Talking point: Why managers are feeling the heat on climate change

Many GPs have had a good crisis so far, but they need to be alive to LP sentiment on the big issues of the day.

When we solicited the opinions of LPs about how seriously private debt fund managers take climate change, the responses were not exactly a ringing endorsement. Just 4 percent told our LP Perspectives Study 2021 that they strongly agreed fund managers were on top of the issue, with most opinion split on whether managers were sufficiently committed or not.

Private debt, it could be argued, has up to now occupied the back seat when it comes to climate change and ESG. The expectation in sponsored deals has been that private equity firms can take a more proactive, hands-on approach to portfolio companies and are therefore the more natural catalysts of change.

However, there is now a greater appreciation that lenders can take matters into their own hands – for example, through loans that have margin-related incentives for hitting ESG targets.

Removing excuses

At Private Debt Investor, we often hear that the asset class lacks a consistent approach to ESG, with different funds catering to a wide range of investor types, all with varying demands and expectations. This looks like a smokescreen and may effectively be little more than an excuse for managers not to get their act together and provide full-blown reporting and disclosure. There are moves afoot to remove the excuse, with the European Leveraged Finance Association, for example, striving to produce guidelines that everyone should feel able to sign up to.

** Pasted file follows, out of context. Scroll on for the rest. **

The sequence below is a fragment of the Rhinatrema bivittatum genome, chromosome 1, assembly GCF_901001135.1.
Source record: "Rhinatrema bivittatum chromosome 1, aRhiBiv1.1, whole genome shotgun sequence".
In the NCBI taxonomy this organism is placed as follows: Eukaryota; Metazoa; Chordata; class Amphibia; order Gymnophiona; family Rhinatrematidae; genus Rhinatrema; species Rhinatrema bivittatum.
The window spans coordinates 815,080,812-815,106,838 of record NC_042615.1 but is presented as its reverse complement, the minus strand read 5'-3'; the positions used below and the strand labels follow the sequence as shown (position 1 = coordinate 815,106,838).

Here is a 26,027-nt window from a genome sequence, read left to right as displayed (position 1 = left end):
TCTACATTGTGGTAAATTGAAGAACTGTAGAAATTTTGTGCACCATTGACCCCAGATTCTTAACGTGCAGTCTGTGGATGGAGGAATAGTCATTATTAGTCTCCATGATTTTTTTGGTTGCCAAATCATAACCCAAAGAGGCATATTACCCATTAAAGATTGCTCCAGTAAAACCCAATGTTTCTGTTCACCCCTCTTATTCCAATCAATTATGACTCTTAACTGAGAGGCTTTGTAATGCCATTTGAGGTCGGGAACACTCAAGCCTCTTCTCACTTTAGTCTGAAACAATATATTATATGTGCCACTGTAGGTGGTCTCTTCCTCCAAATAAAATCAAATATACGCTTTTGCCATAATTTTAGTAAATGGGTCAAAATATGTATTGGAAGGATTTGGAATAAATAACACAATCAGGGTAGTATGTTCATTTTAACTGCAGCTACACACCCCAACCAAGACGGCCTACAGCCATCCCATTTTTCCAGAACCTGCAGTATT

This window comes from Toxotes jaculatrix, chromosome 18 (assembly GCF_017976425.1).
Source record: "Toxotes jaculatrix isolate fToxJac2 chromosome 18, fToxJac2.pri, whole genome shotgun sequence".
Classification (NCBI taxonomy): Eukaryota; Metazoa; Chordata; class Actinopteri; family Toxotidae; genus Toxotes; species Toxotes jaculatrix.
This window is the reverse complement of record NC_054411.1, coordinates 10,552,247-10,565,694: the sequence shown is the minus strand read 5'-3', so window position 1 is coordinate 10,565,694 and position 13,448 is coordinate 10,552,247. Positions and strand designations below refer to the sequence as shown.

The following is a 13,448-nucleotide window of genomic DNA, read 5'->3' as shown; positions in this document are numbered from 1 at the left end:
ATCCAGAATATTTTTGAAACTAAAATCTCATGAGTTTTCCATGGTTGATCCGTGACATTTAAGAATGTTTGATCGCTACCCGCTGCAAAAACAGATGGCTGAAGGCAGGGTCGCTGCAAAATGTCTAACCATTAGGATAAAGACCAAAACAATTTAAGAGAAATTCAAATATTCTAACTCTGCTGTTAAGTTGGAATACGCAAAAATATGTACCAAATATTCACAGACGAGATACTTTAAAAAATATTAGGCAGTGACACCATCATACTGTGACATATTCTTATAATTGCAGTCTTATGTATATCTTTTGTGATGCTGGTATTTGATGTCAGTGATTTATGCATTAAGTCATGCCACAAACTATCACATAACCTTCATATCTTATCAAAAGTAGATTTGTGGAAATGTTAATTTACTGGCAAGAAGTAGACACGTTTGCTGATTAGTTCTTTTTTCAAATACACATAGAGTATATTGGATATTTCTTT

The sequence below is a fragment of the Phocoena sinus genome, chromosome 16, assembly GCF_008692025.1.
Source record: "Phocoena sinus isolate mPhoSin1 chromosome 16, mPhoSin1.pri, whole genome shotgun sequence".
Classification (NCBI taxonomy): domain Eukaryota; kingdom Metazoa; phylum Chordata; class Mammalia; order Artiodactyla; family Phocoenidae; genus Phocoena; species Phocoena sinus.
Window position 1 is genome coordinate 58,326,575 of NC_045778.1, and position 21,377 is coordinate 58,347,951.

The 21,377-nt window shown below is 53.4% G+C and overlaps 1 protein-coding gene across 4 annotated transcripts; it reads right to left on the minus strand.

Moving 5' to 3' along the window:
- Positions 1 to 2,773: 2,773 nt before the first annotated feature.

In an Investing for Change report, published in February 2021 by consultants Mercer, the argument was made that having a robust ESG framework allows you to bring experience and solutions to diversity, equity and inclusion issues.

As Mercer points out, DE&I is not just about fundamental issues of fairness – though it certainly includes that – but also about performance. The report references a 2019 study from the National Association of Investment Companies, which showed that from 1994 to 2018, diverse funds outperformanced based on several different measurements.

We are hearing a lot of positive sentiment from investors about private debt’s prospects, given how resilient it has so far proved to be through such a challenging period. But it is also clear that the asset class has some catching up to do when it comes to some of today’s most pressing issues. There can be no room for complacency.